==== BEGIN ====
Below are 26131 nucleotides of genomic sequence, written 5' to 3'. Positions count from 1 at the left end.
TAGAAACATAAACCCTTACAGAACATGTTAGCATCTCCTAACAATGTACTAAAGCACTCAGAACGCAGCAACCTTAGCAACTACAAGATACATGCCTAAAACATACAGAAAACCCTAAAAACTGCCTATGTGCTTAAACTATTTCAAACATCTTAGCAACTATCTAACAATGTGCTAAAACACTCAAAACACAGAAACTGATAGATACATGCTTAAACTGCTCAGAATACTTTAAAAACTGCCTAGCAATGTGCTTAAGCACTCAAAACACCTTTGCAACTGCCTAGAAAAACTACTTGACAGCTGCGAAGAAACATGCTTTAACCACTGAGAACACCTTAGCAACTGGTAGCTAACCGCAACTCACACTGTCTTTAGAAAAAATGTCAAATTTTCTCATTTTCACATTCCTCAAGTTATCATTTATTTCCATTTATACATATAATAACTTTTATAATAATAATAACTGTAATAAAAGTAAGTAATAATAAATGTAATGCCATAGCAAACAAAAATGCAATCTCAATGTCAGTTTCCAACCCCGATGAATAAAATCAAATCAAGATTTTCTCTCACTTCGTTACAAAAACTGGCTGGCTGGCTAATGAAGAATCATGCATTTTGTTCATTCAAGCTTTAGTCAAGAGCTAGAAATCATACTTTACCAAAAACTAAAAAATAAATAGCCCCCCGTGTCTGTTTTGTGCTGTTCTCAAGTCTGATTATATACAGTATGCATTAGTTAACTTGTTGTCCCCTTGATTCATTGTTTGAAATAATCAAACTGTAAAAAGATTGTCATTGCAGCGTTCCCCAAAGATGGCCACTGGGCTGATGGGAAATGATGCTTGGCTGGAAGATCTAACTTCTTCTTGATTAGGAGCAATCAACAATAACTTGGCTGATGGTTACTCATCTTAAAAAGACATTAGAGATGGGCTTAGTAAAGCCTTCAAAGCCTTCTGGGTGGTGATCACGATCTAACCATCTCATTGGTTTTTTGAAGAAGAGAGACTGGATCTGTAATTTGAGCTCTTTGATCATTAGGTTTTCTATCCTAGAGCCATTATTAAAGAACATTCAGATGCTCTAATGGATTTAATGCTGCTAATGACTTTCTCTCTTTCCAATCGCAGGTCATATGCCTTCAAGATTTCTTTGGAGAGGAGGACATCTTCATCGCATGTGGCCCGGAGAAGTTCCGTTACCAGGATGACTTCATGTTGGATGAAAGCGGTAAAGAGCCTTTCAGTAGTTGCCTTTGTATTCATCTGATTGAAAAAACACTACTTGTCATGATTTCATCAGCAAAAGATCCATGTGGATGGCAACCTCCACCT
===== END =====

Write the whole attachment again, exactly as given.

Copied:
Below are 26131 nucleotides of genomic sequence, written 5' to 3'. Positions count from 1 at the left end.
TAGAAACATAAACCCTTACAGAACATGTTAGCATCTCCTAACAATGTACTAAAGCACTCAGAACGCAGCAACCTTAGCAACTACAAGATACATGCCTAAAACATACAGAAAACCCTAAAAACTGCCTATGTGCTTAAACTATTTCAAACATCTTAGCAACTATCTAACAATGTGCTAAAACACTCAAAACACAGAAACTGATAGATACATGCTTAAACTGCTCAGAATACTTTAAAAACTGCCTAGCAATGTGCTTAAGCACTCAAAACACCTTTGCAACTGCCTAGAAAAACTACTTGACAGCTGCGAAGAAACATGCTTTAACCACTGAGAACACCTTAGCAACTGGTAGCTAACCGCAACTCACACTGTCTTTAGAAAAAATGTCAAATTTTCTCATTTTCACATTCCTCAAGTTATCATTTATTTCCATTTATACATATAATAACTTTTATAATAATAATAACTGTAATAAAAGTAAGTAATAATAAATGTAATGCCATAGCAAACAAAAATGCAATCTCAATGTCAGTTTCCAACCCCGATGAATAAAATCAAATCAAGATTTTCTCTCACTTCGTTACAAAAACTGGCTGGCTGGCTAATGAAGAATCATGCATTTTGTTCATTCAAGCTTTAGTCAAGAGCTAGAAATCATACTTTACCAAAAACTAAAAAATAAATAGCCCCCCGTGTCTGTTTTGTGCTGTTCTCAAGTCTGATTATATACAGTATGCATTAGTTAACTTGTTGTCCCCTTGATTCATTGTTTGAAATAATCAAACTGTAAAAAGATTGTCATTGCAGCGTTCCCCAAAGATGGCCACTGGGCTGATGGGAAATGATGCTTGGCTGGAAGATCTAACTTCTTCTTGATTAGGAGCAATCAACAATAACTTGGCTGATGGTTACTCATCTTAAAAAGACATTAGAGATGGGCTTAGTAAAGCCTTCAAAGCCTTCTGGGTGGTGATCACGATCTAACCATCTCATTGGTTTTTTGAAGAAGAGAGACTGGATCTGTAATTTGAGCTCTTTGATCATTAGGTTTTCTATCCTAGAGCCATTATTAAAGAACATTCAGATGCTCTAATGGATTTAATGCTGCTAATGACTTTCTCTCTTTCCAATCGCAGGTCATATGCCTTCAAGATTTCTTTGGAGAGGAGGACATCTTCATCGCATGTGGCCCGGAGAAGTTCCGTTACCAGGATGACTTCATGTTGGATGAAAGCGGTAAAGAGCCTTTCAGTAGTTGCCTTTGTATTCATCTGATTGAAAAAACACTACTTGTCATGATTTCATCAGCAAAAGATCCATGTGGATGGCAACCTCCACCT